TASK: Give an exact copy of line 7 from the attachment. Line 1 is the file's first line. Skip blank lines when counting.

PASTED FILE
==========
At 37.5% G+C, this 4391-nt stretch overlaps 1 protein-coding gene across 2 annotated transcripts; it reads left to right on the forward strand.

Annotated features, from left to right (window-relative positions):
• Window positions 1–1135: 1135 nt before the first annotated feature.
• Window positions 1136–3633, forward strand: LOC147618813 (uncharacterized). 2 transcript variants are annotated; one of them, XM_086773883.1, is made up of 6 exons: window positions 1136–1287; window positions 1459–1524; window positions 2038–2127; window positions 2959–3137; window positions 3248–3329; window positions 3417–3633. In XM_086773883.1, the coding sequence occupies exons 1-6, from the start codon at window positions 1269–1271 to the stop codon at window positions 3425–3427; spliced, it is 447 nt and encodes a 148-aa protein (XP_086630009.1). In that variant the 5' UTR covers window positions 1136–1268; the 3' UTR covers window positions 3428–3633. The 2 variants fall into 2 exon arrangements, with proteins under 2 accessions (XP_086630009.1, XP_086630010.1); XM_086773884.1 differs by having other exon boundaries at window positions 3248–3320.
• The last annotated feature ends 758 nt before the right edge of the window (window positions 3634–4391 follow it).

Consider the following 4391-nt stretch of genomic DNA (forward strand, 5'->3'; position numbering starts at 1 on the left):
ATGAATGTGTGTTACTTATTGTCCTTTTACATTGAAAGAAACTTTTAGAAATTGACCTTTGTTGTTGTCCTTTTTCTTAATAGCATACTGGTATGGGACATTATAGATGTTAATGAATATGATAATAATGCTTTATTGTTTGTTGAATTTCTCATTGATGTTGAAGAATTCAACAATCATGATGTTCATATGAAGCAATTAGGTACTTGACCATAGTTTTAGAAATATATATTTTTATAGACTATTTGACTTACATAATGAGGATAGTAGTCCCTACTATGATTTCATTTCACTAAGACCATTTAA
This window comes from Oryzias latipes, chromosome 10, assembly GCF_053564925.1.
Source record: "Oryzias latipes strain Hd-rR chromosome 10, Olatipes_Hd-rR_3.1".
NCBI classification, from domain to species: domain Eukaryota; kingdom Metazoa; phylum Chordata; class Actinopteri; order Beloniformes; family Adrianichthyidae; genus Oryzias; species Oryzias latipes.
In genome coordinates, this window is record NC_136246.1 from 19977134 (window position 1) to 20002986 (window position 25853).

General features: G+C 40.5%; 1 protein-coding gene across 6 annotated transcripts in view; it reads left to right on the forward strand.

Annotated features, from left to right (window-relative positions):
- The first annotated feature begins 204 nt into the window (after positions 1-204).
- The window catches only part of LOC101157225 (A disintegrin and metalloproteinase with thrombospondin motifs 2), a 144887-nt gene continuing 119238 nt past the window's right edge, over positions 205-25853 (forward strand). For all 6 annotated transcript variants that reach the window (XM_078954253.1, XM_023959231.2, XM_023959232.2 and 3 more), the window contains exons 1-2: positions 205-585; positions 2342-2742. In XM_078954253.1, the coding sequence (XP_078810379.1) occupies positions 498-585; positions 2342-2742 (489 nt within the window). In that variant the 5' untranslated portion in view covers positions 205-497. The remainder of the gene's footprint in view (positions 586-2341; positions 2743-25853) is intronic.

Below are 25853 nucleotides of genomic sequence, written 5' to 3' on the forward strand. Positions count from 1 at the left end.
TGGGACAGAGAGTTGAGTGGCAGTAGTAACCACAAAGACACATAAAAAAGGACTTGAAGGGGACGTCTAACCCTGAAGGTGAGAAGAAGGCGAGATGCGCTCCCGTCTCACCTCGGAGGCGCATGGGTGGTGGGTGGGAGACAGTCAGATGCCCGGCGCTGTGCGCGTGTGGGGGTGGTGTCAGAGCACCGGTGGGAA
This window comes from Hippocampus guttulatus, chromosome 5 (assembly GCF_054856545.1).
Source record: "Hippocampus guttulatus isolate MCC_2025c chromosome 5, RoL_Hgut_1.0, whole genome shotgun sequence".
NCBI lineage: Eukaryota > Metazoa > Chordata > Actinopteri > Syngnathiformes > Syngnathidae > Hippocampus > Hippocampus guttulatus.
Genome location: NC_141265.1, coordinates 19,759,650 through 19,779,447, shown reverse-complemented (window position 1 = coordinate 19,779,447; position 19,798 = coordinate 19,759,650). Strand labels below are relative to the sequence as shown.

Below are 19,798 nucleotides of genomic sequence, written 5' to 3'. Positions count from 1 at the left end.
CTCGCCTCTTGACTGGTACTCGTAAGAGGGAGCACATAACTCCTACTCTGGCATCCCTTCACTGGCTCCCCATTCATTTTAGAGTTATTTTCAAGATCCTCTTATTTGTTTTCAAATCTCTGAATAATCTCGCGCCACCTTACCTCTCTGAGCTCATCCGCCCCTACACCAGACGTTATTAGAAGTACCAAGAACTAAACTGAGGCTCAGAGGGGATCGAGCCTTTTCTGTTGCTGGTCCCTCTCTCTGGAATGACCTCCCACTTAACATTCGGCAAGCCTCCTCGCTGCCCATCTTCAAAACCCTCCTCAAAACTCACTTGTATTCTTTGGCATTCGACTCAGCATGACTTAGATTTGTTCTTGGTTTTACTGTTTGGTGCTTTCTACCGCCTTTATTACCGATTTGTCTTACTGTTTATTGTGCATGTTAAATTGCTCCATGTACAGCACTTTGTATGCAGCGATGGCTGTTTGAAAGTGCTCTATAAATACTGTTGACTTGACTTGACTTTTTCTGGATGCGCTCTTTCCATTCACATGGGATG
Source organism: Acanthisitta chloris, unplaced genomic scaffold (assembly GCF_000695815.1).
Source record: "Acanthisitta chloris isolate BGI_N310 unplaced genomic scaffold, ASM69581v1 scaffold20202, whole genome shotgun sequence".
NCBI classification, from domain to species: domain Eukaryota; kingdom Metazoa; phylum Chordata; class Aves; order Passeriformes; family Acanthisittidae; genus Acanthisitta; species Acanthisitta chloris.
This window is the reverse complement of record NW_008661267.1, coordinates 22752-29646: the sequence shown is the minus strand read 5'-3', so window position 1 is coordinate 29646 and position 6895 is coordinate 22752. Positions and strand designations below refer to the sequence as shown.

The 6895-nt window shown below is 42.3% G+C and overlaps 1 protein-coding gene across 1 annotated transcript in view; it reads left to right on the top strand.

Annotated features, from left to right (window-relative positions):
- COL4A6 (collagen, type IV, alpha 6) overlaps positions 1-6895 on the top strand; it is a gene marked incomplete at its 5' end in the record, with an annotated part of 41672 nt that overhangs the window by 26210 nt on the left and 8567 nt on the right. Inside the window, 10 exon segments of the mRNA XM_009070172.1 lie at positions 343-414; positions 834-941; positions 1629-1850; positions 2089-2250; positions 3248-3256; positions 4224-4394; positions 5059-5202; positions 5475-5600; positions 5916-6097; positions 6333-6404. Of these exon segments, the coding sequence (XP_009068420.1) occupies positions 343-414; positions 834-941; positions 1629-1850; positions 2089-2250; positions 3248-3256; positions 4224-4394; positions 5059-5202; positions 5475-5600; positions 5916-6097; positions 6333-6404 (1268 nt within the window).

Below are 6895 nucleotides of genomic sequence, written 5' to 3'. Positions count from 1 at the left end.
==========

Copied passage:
ATGAATGTGTGTTACTTATTGTCCTTTTACATTGAAAGAAACTTTTAGAAATTGACCTTTGTTGTTGTCCTTTTTCTTAATAGCATACTGGTATGGGACATTATAGATGTTAATGAATATGATAATAATGCTTTATTGTTTGTTGAATTTCTCATTGATGTTGAAGAATTCAACAATCATGATGTTCATATGAAGCAATTAGGTACTTGACCATAGTTTTAGAAATATATATTTTTATAGACTATTTGACTTACATAATGAGGATAGTAGTCCCTACTATGATTTCATTTCACTAAGACCATTTAA